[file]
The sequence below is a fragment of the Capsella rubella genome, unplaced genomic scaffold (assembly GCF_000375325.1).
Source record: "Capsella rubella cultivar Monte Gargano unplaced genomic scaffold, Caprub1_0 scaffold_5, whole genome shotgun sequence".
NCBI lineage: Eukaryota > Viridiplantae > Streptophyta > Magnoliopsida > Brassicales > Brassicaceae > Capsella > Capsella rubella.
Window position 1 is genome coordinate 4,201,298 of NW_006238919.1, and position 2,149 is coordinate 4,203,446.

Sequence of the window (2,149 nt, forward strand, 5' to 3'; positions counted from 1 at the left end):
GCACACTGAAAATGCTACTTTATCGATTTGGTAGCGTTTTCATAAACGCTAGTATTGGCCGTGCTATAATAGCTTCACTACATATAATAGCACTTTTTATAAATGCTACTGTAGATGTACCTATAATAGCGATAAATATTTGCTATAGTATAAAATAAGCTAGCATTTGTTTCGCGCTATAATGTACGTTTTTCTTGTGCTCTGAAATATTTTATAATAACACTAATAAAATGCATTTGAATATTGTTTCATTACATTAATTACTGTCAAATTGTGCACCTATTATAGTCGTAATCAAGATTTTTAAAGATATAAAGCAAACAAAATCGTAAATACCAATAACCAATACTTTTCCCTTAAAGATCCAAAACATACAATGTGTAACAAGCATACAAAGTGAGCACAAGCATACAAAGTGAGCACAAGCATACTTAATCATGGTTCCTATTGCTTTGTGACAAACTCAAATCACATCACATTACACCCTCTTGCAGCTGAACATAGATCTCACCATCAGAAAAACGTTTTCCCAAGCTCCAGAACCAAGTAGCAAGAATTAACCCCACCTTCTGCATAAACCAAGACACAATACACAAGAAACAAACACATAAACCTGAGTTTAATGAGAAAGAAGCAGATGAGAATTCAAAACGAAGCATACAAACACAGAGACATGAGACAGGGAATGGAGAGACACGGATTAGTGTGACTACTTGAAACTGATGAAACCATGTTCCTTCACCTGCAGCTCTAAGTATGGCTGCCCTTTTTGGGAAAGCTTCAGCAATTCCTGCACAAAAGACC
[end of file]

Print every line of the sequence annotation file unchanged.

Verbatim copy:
The sequence below is a fragment of the Capsella rubella genome, unplaced genomic scaffold (assembly GCF_000375325.1).
Source record: "Capsella rubella cultivar Monte Gargano unplaced genomic scaffold, Caprub1_0 scaffold_5, whole genome shotgun sequence".
NCBI lineage: Eukaryota > Viridiplantae > Streptophyta > Magnoliopsida > Brassicales > Brassicaceae > Capsella > Capsella rubella.
Window position 1 is genome coordinate 4,201,298 of NW_006238919.1, and position 2,149 is coordinate 4,203,446.

Sequence of the window (2,149 nt, forward strand, 5' to 3'; positions counted from 1 at the left end):
GCACACTGAAAATGCTACTTTATCGATTTGGTAGCGTTTTCATAAACGCTAGTATTGGCCGTGCTATAATAGCTTCACTACATATAATAGCACTTTTTATAAATGCTACTGTAGATGTACCTATAATAGCGATAAATATTTGCTATAGTATAAAATAAGCTAGCATTTGTTTCGCGCTATAATGTACGTTTTTCTTGTGCTCTGAAATATTTTATAATAACACTAATAAAATGCATTTGAATATTGTTTCATTACATTAATTACTGTCAAATTGTGCACCTATTATAGTCGTAATCAAGATTTTTAAAGATATAAAGCAAACAAAATCGTAAATACCAATAACCAATACTTTTCCCTTAAAGATCCAAAACATACAATGTGTAACAAGCATACAAAGTGAGCACAAGCATACAAAGTGAGCACAAGCATACTTAATCATGGTTCCTATTGCTTTGTGACAAACTCAAATCACATCACATTACACCCTCTTGCAGCTGAACATAGATCTCACCATCAGAAAAACGTTTTCCCAAGCTCCAGAACCAAGTAGCAAGAATTAACCCCACCTTCTGCATAAACCAAGACACAATACACAAGAAACAAACACATAAACCTGAGTTTAATGAGAAAGAAGCAGATGAGAATTCAAAACGAAGCATACAAACACAGAGACATGAGACAGGGAATGGAGAGACACGGATTAGTGTGACTACTTGAAACTGATGAAACCATGTTCCTTCACCTGCAGCTCTAAGTATGGCTGCCCTTTTTGGGAAAGCTTCAGCAATTCCTGCACAAAAGACC